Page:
Chinese often joked of themselves that they "will eat anything with
legs except a table, and anything that flies except a kite!" Chinese
food in China is of course quite different to that found in restaurants
in Australia. In fact Chinese food found in one province of China
can be very different to that found in another. Generally Chinese
food has been divided into 8 cuisines, the most well know being Cantonese,
Sichuan, Huaiyang and Northern Cuisine. To the Chinese food has
its own language, symbolism, medicinal qualities and cultural
significance. Below are some facts on Chinese food which we hope
you will find of interest. Happy eating!
Meaning of Common Chinese Food Terms
Sum literally meaning "to touch your heart".
Dim sum consists of a variety of dumplings, steamed dishes and
other goodies such as the famous egg custard tarts. They are
similar to hors d'oeuvres, the hot and cold delicacies served at
Cha "drink tea" refers to another Cantonese custom, drinking
tea. Teahouses began to appear along the Silk Road to
service travellers. Tea was originally thought to be bad for
digestion and was not served with food. However over time it
was seen as an aid to digestion and tea house proprietors began
adding a variety of snacks. The tradition of dim sum was
this Really Chinese Food?
dish chop-suey does not come from China. It is American and
was created by Chinese immigrants in California.
sausages were actually first created in China not Germany!
Fortune Cookie is most probably American. A story goes that a
gentleman called George Jung created the fortune cookie in Los
Angeles in 1916. Unable to find moon cakes for the Moon
Festival, biscuits with messages inside were also consumed by
Chinese railroad workers in America in the mid
1800's. Clearly the inspiration for both was quintessentially
is not German, it is in fact Chinese and has been eaten in China for
over 2000 years.
isn't Italian as the noodle was introduced to Italy by Marco Polo on
his return from China in 1295.
Cream is also Chinese. Marco Polo returned to Italy in
1295 and brought back a recipe for a desert called "Milk
Ice." However, Europeans substituted cream for the milk, and made
are often served at birthdays as the lengthy strands are said
to represent long life.
buns coloured to look like peaches symbolise longevity and are also
served at birthdays.
and Tangerines ensure sweetness of life.
coloured food or food that Phonetically rhymes with Gold
is deemed good for prosperity. (eg: "orange" has the same
sound as the word gold in Cantonese)
tables and cakes are always round and this signifies harmony and
rolls represent the shape of early Chinese currency.
symbols of fidelity and joy.
with their heads still on symbolise the Phoenix rising from the
ashes to be reborn. Of course when reborn it will need its
equated with prosperity, luck, wealth and regeneration or fertility.
a blossoming nature and shape and are therefore equated with
Bamboo shoots mean good
fortune as they have a golden hue and are fast growing.
Lotus seeds are symbolic of
Green vegetables represent plenty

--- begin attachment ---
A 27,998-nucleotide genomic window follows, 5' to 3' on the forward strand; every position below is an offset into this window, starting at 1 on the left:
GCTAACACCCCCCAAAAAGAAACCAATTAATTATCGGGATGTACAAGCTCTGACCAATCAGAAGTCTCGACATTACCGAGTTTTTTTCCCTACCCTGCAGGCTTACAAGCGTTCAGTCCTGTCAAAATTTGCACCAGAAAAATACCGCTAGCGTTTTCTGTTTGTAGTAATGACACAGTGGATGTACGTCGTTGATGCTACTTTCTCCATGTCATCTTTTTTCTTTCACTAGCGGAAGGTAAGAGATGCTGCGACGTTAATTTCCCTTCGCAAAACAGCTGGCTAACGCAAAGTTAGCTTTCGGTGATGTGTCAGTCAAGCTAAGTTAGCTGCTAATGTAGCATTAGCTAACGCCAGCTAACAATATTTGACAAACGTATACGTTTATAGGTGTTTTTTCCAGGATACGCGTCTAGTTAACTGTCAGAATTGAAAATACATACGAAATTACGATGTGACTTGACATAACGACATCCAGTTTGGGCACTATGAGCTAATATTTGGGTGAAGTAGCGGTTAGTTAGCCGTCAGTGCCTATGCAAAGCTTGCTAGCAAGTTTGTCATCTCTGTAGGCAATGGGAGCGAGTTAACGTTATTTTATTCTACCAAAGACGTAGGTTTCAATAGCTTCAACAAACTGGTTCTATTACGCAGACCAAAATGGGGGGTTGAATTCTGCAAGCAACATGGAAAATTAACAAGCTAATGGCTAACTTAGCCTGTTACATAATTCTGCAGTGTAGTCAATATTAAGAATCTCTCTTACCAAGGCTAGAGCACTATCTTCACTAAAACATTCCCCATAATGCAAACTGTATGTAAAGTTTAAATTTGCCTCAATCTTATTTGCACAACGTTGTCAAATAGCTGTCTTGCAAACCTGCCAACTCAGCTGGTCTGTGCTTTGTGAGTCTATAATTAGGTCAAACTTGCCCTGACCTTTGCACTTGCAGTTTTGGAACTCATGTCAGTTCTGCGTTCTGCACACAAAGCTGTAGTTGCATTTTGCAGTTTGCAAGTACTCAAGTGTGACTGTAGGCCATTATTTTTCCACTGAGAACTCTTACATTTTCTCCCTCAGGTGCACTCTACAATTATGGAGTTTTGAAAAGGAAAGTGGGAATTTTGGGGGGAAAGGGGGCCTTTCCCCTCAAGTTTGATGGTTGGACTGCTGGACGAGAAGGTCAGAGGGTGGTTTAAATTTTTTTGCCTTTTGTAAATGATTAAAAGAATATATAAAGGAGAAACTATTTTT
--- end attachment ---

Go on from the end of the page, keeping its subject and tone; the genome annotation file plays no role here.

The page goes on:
and the green of a prosperous countryside.
Rice has many grains and is
therefore symbolic of fertility.
the wedding day, it is also customary to serve Chinese dates,
peanuts, longan and chestnuts together as wish that the couple will
soon have a baby in accord with the Chinese proclamation.
Northern Chinese travel the return home is greeted with noodles and
the departure involves a farewell is offered with dumplings.
Cakes are a traditional baked pastry filled with lotus
seed paste and a salted egg yolk in the centre. They are
consumed during the annual Moon Festival and recall a time
when leaders of a rebellion against the Mongols baked messages into
the moon cakes outlining the plans for rebellion.
zi, or fragrant sticky rice wrapped in bamboo leaves, are served at
the Dragon Boat Festival. This tradition began when a loved
but disgraced official drowned himself. To honour his memory
the townspeople threw rice into the water so that the fish would not
eat his body.
salt or pepper are offered during a Chinese meal as to season your
food after the cook has spent hours preparing it, is a gross insult.
medicinal cuisine was in use as long ago as the Han Dynasty (206 BC -
220). There is a wide choice of foods that are used in many
different ways to promote health and well-being. It is estimated that
there are more than 600 different kinds of resource ranging from
cereals, fruits, vegetables, meats and marine products. Some
Chinese restaurants in Adelaide offer this type of cuisine. Some
examples of medicinal dishes are:
sheep's heart with rose or braised mutton with angelica will help to
rebuild a healthy constitution.
bean soup guards against heat stroke in summer.
seeds, lily, yam, chestnuts, and pears can strengthen resistance to
cold in winter
soup of pumpkin and almond can help lose weight.
soup of angelica and carp can add beauty.
congee can give more strength.
potatoes with vinegar can ease hypertension
soup with tuckahoe strengthens the blood and reduces
Chinese Tea Rituals
SA Migration Museum has produced a terrific little brochure explaining the tea
rituals of various cultures - including the Chinese. Below is the ritual
for making Chinese Green Tea, but included at the following link is also great
recipe for "Bubble
Tea" that you may wish to try. If you are half of the tea-nut
that I am you will find this very interesting to read over a good cuppa!